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Featured Senior Series: Yancy Brown

When Yancy Brown came to Suffolk four years ago he did not have a single friend in school. Now, with his graduation looming, the accounting major is having a hard time distributing the few tickets he has for his graduation.

“Five tickets. That’s why I don’t know who’s coming,” says Brown. It’s the reason he even hasn’t told his parents the date of graduation yet – not until he is absolutely sure who he is inviting.


Clearly, the issue of friendlessness has solved itself during those “four long years.” Brown admits it didn’t take him long at all to make friends. He recalls that there were a lot more people like him; people who had no idea who the person next to him or her was, and it all turned out fine. According to Brown, this is what distinguishes Suffolk.

“Everyone was friendly,” he remembers about the orientation. “They didn’t hesitate to say ‘hi’.”

Soon after his first days, Brown realized there was a significant difference from high school. Where on earth did all that extra time come from?!

The gaps of time between classes were, according to Brown, the “biggest adjustment.” Freshmen-Brown would often spend these hours in the library. That’s where he made a few good friends. They would go there together to study, but most of the time ended up talking.

Other friends he met in organizations. “Definitely join organizations,” Brown advises. He names the Student Government Association, the Finance Committee and Best Buddies as a few recommendations.

Actually, join “as many as possible,” he added. Try to find organizations that “suit your culture and are close to your heart.” This is the first valuable lesson Brown discloses.

For a while, Brown was the president of NABA, the National Association of Black Accountants. Due to laws and regulation conflicts, that organization is no longer around at Suffolk. The organization could either be collegiate, or national, but not both. Brown and his group chose to join the national association.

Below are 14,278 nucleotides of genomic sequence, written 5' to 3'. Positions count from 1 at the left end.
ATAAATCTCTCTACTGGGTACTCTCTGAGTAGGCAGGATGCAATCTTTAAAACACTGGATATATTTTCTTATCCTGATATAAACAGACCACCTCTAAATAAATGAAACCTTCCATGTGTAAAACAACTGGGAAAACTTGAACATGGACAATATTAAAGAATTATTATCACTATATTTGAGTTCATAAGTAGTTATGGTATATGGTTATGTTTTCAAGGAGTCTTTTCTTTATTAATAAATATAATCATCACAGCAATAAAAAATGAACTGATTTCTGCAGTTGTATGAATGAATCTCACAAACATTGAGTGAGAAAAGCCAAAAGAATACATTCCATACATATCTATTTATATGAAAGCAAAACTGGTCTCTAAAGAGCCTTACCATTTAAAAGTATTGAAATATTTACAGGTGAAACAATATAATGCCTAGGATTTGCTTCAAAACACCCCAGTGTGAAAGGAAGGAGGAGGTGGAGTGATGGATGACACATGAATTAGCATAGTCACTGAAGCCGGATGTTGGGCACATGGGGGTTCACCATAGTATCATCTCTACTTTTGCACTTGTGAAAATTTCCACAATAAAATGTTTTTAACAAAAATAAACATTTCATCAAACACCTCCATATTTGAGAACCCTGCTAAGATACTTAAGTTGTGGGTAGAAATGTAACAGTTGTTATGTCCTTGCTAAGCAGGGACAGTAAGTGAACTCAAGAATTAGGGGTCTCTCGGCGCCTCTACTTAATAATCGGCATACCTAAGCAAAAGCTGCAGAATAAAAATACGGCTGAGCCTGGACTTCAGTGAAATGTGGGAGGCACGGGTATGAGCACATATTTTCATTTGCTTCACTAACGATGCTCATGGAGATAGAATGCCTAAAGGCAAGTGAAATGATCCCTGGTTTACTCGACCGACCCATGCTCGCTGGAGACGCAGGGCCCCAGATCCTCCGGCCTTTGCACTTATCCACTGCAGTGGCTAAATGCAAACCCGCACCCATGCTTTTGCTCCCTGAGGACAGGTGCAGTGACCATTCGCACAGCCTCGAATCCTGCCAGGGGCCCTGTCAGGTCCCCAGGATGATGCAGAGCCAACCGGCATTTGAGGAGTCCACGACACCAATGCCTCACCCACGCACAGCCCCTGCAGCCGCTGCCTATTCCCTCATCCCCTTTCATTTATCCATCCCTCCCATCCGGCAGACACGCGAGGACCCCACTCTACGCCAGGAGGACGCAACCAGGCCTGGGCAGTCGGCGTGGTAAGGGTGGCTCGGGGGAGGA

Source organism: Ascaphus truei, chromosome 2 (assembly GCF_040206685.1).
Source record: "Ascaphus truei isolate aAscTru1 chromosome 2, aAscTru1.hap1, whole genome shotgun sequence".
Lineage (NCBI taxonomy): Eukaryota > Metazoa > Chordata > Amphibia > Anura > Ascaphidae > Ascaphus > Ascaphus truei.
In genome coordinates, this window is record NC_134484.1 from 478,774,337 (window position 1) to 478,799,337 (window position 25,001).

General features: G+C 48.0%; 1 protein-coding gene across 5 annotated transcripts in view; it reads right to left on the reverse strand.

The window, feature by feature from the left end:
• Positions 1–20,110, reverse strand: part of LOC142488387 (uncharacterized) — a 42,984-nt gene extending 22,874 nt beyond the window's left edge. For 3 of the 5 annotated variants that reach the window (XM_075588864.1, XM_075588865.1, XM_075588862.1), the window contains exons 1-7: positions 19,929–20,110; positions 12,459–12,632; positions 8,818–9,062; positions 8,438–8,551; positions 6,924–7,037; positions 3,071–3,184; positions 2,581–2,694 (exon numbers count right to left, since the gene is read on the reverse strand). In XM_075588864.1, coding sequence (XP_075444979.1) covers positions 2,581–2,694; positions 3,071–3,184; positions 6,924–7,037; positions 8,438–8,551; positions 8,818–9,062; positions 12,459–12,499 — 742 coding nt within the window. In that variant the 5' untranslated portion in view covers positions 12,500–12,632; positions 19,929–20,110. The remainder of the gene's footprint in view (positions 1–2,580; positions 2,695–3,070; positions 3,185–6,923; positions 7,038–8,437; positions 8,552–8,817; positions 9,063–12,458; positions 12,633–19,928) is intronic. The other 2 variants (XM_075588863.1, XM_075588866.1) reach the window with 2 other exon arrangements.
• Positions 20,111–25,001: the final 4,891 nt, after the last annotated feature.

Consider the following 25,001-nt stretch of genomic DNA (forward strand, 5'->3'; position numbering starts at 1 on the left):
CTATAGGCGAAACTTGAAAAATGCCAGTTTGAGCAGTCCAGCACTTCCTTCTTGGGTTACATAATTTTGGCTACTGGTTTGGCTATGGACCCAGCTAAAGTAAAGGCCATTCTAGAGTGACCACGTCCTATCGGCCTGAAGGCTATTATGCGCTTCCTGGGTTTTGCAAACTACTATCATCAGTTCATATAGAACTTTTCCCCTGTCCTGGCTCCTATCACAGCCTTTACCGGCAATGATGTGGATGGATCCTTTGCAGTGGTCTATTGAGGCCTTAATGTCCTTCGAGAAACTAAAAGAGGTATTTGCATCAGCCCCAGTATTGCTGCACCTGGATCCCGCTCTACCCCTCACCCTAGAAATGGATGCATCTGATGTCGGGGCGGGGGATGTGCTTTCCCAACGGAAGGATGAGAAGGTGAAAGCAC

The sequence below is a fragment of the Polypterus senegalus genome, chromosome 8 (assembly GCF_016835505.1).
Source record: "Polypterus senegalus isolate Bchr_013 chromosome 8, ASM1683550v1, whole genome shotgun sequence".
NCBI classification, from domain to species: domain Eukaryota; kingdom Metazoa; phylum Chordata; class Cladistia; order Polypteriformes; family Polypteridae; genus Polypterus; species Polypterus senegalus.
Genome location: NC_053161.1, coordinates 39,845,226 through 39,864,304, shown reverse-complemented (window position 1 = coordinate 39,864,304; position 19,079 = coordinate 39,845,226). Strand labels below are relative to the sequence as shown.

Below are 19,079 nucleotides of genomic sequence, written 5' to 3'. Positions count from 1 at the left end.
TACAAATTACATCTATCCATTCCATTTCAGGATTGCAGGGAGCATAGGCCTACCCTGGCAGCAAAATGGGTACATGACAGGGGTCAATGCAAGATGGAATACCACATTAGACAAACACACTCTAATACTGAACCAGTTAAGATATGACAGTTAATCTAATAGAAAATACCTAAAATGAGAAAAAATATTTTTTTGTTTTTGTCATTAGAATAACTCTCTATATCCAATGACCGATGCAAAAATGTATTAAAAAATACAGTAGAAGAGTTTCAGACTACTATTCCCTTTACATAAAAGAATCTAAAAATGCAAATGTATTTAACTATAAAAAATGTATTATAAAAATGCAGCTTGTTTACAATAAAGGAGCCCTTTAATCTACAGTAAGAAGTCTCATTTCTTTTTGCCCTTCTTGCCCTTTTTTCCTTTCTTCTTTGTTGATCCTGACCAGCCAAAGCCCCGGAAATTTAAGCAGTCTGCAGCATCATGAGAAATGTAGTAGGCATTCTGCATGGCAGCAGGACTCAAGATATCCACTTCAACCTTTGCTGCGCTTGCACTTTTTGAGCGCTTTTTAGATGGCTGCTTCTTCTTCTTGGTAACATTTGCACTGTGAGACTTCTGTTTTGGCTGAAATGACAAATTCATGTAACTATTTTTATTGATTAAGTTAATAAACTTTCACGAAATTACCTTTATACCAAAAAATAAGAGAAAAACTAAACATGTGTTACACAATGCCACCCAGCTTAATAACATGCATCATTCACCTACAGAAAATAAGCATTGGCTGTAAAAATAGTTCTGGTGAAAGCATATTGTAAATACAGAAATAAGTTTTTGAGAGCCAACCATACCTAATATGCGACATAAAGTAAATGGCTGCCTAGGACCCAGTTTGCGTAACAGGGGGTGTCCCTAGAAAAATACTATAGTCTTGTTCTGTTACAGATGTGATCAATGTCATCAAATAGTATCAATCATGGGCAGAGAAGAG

“It makes you a different candidate,” Brown said about NABA. He talks about the time when he was at a job interview and the interviewer’s sister was in the NABA as well. “It’s a great conversation starter,” Brown said smiling.

Although the accounting major says he “always had doubts and second thoughts” about his major, he never switched. It’s about the mentality. “There are good times and bad times,” Brown gives as an explanation.

IMG_3811“Figure out what you want.” Don’t always change your mind. “If you change your mind, make sure you stick to it.” He says as his second piece of first-class advice.

These valuable lessons come close to the advice he would give his freshman-self: “Stay true to yourself.” Life lesson number three.

“I thought I was gonna be the same person,” Brown explained. “That 18-year old kid, jumping around, making jokes…” But evidently, four long years brought a lot of experience and some great life-lessons.

However, there are no solid plans for his future yet, Brown says. He broke his plans down into small steps, and advises everyone to do the same. “It [does] not always come out as planned,” Brown stated. “I realized that early.”

As for now? A full-time job, go to graduate school and eventually he would love to get his CPA, the license to be a certified public accountant.

The job-thing is not really what is bothering him right now. Within a week of reaching out, Fidelity and Beacon Hill Staffing Group were interested. Brown, however, is not eager to make the full decision. “It’s a mixture of: I’m scared, it’s coming too fast, I don’t wanna leave, but I have to leave.”

Does he have some sort of idea what he wants to do after graduating? “Disneyland,” he says resolutely. “I definitely wanna go to Disneyland. I’ve never been there!” Also, maybe a cruise to St. Thomas or St. Lucia; he heard it was fun there, and, of course, no tuition payments anymore!

That brings us again to graduation day. The plans are there: Graduating at 9:30 in the morning, followed by a graduation lunch with friends. After that, he would love to go to the graduation of his friends in the College of Arts & Sciences. Then, enjoy a sweet dinner party with his family in a “5-star elegant restaurant” to make the fun complete.

Brown sure realizes it’s “kind of big.” That’s also why he is not putting on his gown until the very last moment, the moment he officially gets his diploma. “To make it count,” he says. No, “it’s not an everyday-thing.”

That leaves that one question. The one we started with.  Who to invite?

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